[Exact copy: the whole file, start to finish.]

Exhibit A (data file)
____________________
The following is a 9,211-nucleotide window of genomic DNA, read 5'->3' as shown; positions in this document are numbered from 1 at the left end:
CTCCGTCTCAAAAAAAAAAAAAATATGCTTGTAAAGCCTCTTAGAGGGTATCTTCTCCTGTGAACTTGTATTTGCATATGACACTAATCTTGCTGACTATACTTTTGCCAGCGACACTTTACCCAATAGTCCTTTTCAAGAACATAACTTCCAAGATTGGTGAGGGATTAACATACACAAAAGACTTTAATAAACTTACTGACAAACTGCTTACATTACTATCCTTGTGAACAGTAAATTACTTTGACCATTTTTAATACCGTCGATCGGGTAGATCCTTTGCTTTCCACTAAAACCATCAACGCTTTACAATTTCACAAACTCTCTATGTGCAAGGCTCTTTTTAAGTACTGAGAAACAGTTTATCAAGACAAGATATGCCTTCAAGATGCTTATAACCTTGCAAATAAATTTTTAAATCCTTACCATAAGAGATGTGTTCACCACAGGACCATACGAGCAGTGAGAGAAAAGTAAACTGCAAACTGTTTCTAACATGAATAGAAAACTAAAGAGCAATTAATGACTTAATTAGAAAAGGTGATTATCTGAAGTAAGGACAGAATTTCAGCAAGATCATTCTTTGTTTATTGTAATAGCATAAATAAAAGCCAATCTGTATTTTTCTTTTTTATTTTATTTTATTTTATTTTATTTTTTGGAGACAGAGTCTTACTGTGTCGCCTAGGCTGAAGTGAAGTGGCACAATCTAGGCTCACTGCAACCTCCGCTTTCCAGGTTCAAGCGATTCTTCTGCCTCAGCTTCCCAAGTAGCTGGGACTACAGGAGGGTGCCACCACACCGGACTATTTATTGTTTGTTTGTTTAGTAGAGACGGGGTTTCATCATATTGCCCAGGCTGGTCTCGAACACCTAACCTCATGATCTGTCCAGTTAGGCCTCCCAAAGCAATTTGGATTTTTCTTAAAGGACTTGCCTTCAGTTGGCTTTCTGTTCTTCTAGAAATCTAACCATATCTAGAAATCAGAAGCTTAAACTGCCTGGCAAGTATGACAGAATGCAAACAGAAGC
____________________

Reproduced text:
The following is a 9,211-nucleotide window of genomic DNA, read 5'->3' as shown; positions in this document are numbered from 1 at the left end:
CTCCGTCTCAAAAAAAAAAAAAATATGCTTGTAAAGCCTCTTAGAGGGTATCTTCTCCTGTGAACTTGTATTTGCATATGACACTAATCTTGCTGACTATACTTTTGCCAGCGACACTTTACCCAATAGTCCTTTTCAAGAACATAACTTCCAAGATTGGTGAGGGATTAACATACACAAAAGACTTTAATAAACTTACTGACAAACTGCTTACATTACTATCCTTGTGAACAGTAAATTACTTTGACCATTTTTAATACCGTCGATCGGGTAGATCCTTTGCTTTCCACTAAAACCATCAACGCTTTACAATTTCACAAACTCTCTATGTGCAAGGCTCTTTTTAAGTACTGAGAAACAGTTTATCAAGACAAGATATGCCTTCAAGATGCTTATAACCTTGCAAATAAATTTTTAAATCCTTACCATAAGAGATGTGTTCACCACAGGACCATACGAGCAGTGAGAGAAAAGTAAACTGCAAACTGTTTCTAACATGAATAGAAAACTAAAGAGCAATTAATGACTTAATTAGAAAAGGTGATTATCTGAAGTAAGGACAGAATTTCAGCAAGATCATTCTTTGTTTATTGTAATAGCATAAATAAAAGCCAATCTGTATTTTTCTTTTTTATTTTATTTTATTTTATTTTATTTTTTGGAGACAGAGTCTTACTGTGTCGCCTAGGCTGAAGTGAAGTGGCACAATCTAGGCTCACTGCAACCTCCGCTTTCCAGGTTCAAGCGATTCTTCTGCCTCAGCTTCCCAAGTAGCTGGGACTACAGGAGGGTGCCACCACACCGGACTATTTATTGTTTGTTTGTTTAGTAGAGACGGGGTTTCATCATATTGCCCAGGCTGGTCTCGAACACCTAACCTCATGATCTGTCCAGTTAGGCCTCCCAAAGCAATTTGGATTTTTCTTAAAGGACTTGCCTTCAGTTGGCTTTCTGTTCTTCTAGAAATCTAACCATATCTAGAAATCAGAAGCTTAAACTGCCTGGCAAGTATGACAGAATGCAAACAGAAGC